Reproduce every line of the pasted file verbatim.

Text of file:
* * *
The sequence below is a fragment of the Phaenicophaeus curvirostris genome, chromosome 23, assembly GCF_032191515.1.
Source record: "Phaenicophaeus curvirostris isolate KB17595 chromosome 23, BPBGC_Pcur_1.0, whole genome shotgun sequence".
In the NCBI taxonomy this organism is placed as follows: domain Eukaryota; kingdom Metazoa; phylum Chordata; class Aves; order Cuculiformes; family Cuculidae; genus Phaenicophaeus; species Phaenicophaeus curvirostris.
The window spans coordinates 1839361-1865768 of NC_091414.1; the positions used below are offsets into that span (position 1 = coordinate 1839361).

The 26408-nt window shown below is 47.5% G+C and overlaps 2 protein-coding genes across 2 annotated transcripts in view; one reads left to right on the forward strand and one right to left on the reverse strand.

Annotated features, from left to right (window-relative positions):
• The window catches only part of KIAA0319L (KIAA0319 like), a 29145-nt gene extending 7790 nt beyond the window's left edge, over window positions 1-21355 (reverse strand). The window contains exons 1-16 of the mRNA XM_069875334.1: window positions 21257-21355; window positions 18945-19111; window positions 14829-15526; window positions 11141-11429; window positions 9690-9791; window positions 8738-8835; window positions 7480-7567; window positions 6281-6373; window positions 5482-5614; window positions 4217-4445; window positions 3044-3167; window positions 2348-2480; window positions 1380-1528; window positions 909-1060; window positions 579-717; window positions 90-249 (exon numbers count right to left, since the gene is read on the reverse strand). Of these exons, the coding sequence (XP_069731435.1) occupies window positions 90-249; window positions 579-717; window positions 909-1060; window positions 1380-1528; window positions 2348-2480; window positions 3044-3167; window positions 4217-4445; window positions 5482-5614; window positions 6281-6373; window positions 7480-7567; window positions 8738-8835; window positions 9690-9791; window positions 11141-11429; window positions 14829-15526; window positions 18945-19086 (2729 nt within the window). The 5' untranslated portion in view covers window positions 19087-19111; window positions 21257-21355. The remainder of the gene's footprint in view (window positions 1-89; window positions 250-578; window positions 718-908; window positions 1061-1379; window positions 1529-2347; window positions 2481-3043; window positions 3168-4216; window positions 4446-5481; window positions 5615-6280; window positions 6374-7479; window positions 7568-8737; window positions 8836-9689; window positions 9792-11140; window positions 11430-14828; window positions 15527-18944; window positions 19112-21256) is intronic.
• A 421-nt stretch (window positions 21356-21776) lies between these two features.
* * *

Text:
The sequence below is a fragment of the Phaenicophaeus curvirostris genome, chromosome 23, assembly GCF_032191515.1.
Source record: "Phaenicophaeus curvirostris isolate KB17595 chromosome 23, BPBGC_Pcur_1.0, whole genome shotgun sequence".
In the NCBI taxonomy this organism is placed as follows: domain Eukaryota; kingdom Metazoa; phylum Chordata; class Aves; order Cuculiformes; family Cuculidae; genus Phaenicophaeus; species Phaenicophaeus curvirostris.
The window spans coordinates 1839361-1865768 of NC_091414.1; the positions used below are offsets into that span (position 1 = coordinate 1839361).

The 26408-nt window shown below is 47.5% G+C and overlaps 2 protein-coding genes across 2 annotated transcripts in view; one reads left to right on the forward strand and one right to left on the reverse strand.

Annotated features, from left to right (window-relative positions):
• The window catches only part of KIAA0319L (KIAA0319 like), a 29145-nt gene extending 7790 nt beyond the window's left edge, over window positions 1-21355 (reverse strand). The window contains exons 1-16 of the mRNA XM_069875334.1: window positions 21257-21355; window positions 18945-19111; window positions 14829-15526; window positions 11141-11429; window positions 9690-9791; window positions 8738-8835; window positions 7480-7567; window positions 6281-6373; window positions 5482-5614; window positions 4217-4445; window positions 3044-3167; window positions 2348-2480; window positions 1380-1528; window positions 909-1060; window positions 579-717; window positions 90-249 (exon numbers count right to left, since the gene is read on the reverse strand). Of these exons, the coding sequence (XP_069731435.1) occupies window positions 90-249; window positions 579-717; window positions 909-1060; window positions 1380-1528; window positions 2348-2480; window positions 3044-3167; window positions 4217-4445; window positions 5482-5614; window positions 6281-6373; window positions 7480-7567; window positions 8738-8835; window positions 9690-9791; window positions 11141-11429; window positions 14829-15526; window positions 18945-19086 (2729 nt within the window). The 5' untranslated portion in view covers window positions 19087-19111; window positions 21257-21355. The remainder of the gene's footprint in view (window positions 1-89; window positions 250-578; window positions 718-908; window positions 1061-1379; window positions 1529-2347; window positions 2481-3043; window positions 3168-4216; window positions 4446-5481; window positions 5615-6280; window positions 6374-7479; window positions 7568-8737; window positions 8836-9689; window positions 9792-11140; window positions 11430-14828; window positions 15527-18944; window positions 19112-21256) is intronic.
• A 421-nt stretch (window positions 21356-21776) lies between these two features.